Foreign and Commonwealth Office

Arms Sales

Mr. MacShane: To ask the Secretary of State for Foreign and Commonwealth Affairs what reports she has received of the (a) number and (b) value of arms sales by China to African countries in the last 12 months. [117479]

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Mr. McCartney: The People's Republic of China does not publish details of its arms exports, and last submitted data to the UN Register on Conventional Arms covering its exports in 1996. It is not therefore possible to provide figures on either the total number or value of Chinese arms exports to Africa. My right hon. Friend the Foreign Secretary, Ministers and officials hold regular discussions with the Chinese Government on a wide range of international issues, including Africa and the arms trade. Within this dialogue we encourage China to increase the transparency of its arms exports and we work with China as it seeks to improve its export controls. The UK is leading calls for an international arms trade treaty, with the aim of ending irresponsible arms trading that fuels internal conflict, external aggression or regional instability, and human rights abuses. We are encouraging China to engage positively in the UN process that will take this initiative forward.


Mr. Clifton-Brown: To ask the Secretary of State for Foreign and Commonwealth Affairs what representations she has made to the Association of South East Asian States (ASEAN) members on a charter for the association; what assessment she has made of the potential effects of the proposal to change ASEAN's policy of non-interference in the domestic affairs of member countries; and what assessment she has made of the potential impact of this on (a) regional relations in South East Asia and (b) the Burmese regime. [114212]

Mr. McCartney: My right hon. Friend the Foreign Secretary has made no representation to the members of the Association of South East Asian Nations (ASEAN) on the ASEAN charter. However, I have spoken to the ASEAN London Committee (ASEAN ambassadors and high commissioners in London) and the ASEAN Secretary-General on the issue. He updated me on the progress of the charter and indicated that it would contain a reference to human rights. The nature of this reference would be considered during the drafting process.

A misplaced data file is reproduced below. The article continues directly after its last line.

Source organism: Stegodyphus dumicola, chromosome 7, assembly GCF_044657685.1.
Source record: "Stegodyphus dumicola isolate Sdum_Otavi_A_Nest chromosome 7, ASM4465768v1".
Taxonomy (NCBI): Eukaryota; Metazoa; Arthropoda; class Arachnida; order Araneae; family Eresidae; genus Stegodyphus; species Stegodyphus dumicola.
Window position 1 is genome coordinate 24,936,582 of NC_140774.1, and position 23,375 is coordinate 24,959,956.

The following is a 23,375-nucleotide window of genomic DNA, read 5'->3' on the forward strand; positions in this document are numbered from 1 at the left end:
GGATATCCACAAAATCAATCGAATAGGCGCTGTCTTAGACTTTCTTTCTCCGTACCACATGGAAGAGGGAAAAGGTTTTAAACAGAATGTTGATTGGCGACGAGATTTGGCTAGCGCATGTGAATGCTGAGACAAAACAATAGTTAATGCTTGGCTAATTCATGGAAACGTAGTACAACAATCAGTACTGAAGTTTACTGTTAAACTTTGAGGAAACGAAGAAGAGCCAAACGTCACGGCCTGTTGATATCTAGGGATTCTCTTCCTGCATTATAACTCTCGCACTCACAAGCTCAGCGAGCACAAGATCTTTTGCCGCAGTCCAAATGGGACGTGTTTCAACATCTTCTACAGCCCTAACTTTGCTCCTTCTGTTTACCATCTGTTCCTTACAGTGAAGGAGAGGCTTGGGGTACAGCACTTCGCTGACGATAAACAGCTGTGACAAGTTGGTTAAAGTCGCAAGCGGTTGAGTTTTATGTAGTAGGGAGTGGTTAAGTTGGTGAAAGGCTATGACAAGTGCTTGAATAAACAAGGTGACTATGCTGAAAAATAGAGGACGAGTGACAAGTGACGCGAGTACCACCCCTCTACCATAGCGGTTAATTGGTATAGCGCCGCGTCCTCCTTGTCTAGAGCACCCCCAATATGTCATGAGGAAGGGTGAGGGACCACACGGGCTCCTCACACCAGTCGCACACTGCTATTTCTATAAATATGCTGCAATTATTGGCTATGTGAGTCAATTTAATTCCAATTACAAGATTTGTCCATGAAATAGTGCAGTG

ASEAN Leaders appointed an Eminent Persons Group, mandated to provide practical recommendations on the direction and nature of the ASEAN Charter. The Group presented its recommendations at the ASEAN Summit on 13 January. ASEAN Leaders are now likely to appoint a drafting task force to begin work on drafting the charter. It is therefore too early to assess the outcome of the process and the impact it might have on regional relations in South East Asia and on the Burmese regime.


Lyn Brown: To ask the Secretary of State for Foreign and Commonwealth Affairs what assessment her Department has made of the current political situation in Bangladesh; and if she will make a statement. [116845]

Dr. Howells: I refer my hon. Friend to the answer that I gave the hon. Member for Castle Point (Bob Spink) on 16 January 2006, Official Report, column 994W.

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Further to that answer I reiterate that we fully recognise the importance to Bangladesh of free, fair, credible, peaceful and universally accepted elections. The UK, through the Foreign and Commonwealth Office and our high commission in Dhaka, has adopted and is implementing without preference or favour, a policy of active engagement with the political parties and the institutions responsible for the electoral process in Bangladesh. We have, and continue to urge, a constructive dialogue to find an early and democratic political solution acceptable to the people of Bangladesh that ensures the security of voters, political leaders and activists and the media. We look to the caretaker Government, law enforcement agencies and the parties themselves to take responsibility and to demonstrate leadership and restraint to ensure this.